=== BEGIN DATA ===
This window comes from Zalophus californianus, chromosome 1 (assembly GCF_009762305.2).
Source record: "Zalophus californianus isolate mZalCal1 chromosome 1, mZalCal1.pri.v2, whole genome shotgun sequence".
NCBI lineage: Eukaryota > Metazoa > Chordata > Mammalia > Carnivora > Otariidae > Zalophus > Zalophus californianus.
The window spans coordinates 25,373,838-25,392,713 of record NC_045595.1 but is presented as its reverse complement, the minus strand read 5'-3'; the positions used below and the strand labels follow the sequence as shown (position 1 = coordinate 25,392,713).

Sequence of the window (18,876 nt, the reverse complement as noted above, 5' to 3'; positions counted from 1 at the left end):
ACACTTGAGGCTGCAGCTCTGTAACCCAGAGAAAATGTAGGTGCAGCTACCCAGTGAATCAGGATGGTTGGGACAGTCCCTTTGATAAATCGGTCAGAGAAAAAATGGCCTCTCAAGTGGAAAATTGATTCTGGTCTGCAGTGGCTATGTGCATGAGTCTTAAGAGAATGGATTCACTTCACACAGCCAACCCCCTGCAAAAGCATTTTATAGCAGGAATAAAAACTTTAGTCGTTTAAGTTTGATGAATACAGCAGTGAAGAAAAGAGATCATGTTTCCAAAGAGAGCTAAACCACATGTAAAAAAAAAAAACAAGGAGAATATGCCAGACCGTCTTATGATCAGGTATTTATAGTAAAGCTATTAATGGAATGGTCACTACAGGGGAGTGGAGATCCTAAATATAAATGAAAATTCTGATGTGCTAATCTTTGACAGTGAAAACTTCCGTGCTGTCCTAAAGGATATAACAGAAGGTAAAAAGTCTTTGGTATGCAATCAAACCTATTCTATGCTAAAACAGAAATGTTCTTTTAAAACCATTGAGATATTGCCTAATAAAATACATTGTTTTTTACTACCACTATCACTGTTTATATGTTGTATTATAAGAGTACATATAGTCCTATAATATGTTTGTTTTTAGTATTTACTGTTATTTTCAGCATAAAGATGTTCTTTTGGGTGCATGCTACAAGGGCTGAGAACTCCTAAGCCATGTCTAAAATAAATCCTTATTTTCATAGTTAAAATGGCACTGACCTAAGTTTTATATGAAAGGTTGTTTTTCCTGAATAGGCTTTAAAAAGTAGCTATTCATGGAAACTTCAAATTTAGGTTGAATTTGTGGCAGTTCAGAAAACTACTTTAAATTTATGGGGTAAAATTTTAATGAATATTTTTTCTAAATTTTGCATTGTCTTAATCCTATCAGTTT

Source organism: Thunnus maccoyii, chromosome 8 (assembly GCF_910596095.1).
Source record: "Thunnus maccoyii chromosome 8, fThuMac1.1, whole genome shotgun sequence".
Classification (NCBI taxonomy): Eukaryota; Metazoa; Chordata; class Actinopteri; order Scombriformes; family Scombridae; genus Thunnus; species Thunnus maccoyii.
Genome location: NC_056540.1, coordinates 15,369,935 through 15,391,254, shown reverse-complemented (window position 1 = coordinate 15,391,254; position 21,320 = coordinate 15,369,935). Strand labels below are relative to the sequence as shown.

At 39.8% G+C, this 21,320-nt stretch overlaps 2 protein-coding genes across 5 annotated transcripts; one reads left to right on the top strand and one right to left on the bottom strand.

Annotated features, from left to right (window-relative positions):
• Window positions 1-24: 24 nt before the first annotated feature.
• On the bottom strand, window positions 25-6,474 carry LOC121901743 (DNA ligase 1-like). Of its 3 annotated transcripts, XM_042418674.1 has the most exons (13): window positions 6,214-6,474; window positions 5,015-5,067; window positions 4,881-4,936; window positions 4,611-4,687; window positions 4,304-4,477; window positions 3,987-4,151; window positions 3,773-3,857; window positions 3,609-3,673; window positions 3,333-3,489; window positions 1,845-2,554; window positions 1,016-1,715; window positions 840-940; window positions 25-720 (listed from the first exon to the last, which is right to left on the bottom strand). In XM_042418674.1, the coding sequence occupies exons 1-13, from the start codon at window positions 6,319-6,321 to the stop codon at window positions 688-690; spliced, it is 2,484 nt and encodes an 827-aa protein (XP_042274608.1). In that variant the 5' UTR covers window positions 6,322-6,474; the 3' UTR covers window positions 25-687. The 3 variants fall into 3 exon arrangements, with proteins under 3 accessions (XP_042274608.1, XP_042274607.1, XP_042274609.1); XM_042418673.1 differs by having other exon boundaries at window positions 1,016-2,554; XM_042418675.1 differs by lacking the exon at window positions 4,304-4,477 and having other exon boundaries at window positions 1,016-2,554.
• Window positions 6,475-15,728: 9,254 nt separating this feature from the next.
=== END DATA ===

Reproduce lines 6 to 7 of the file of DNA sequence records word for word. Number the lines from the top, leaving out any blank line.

ACACTTGAGGCTGCAGCTCTGTAACCCAGAGAAAATGTAGGTGCAGCTACCCAGTGAATCAGGATGGTTGGGACAGTCCCTTTGATAAATCGGTCAGAGAAAAAATGGCCTCTCAAGTGGAAAATTGATTCTGGTCTGCAGTGGCTATGTGCATGAGTCTTAAGAGAATGGATTCACTTCACACAGCCAACCCCCTGCAAAAGCATTTTATAGCAGGAATAAAAACTTTAGTCGTTTAAGTTTGATGAATACAGCAGTGAAGAAAAGAGATCATGTTTCCAAAGAGAGCTAAACCACATGTAAAAAAAAAAAACAAGGAGAATATGCCAGACCGTCTTATGATCAGGTATTTATAGTAAAGCTATTAATGGAATGGTCACTACAGGGGAGTGGAGATCCTAAATATAAATGAAAATTCTGATGTGCTAATCTTTGACAGTGAAAACTTCCGTGCTGTCCTAAAGGATATAACAGAAGGTAAAAAGTCTTTGGTATGCAATCAAACCTATTCTATGCTAAAACAGAAATGTTCTTTTAAAACCATTGAGATATTGCCTAATAAAATACATTGTTTTTTACTACCACTATCACTGTTTATATGTTGTATTATAAGAGTACATATAGTCCTATAATATGTTTGTTTTTAGTATTTACTGTTATTTTCAGCATAAAGATGTTCTTTTGGGTGCATGCTACAAGGGCTGAGAACTCCTAAGCCATGTCTAAAATAAATCCTTATTTTCATAGTTAAAATGGCACTGACCTAAGTTTTATATGAAAGGTTGTTTTTCCTGAATAGGCTTTAAAAAGTAGCTATTCATGGAAACTTCAAATTTAGGTTGAATTTGTGGCAGTTCAGAAAACTACTTTAAATTTATGGGGTAAAATTTTAATGAATATTTTTTCTAAATTTTGCATTGTCTTAATCCTATCAGTTT

Source organism: Thunnus maccoyii, chromosome 8 (assembly GCF_910596095.1).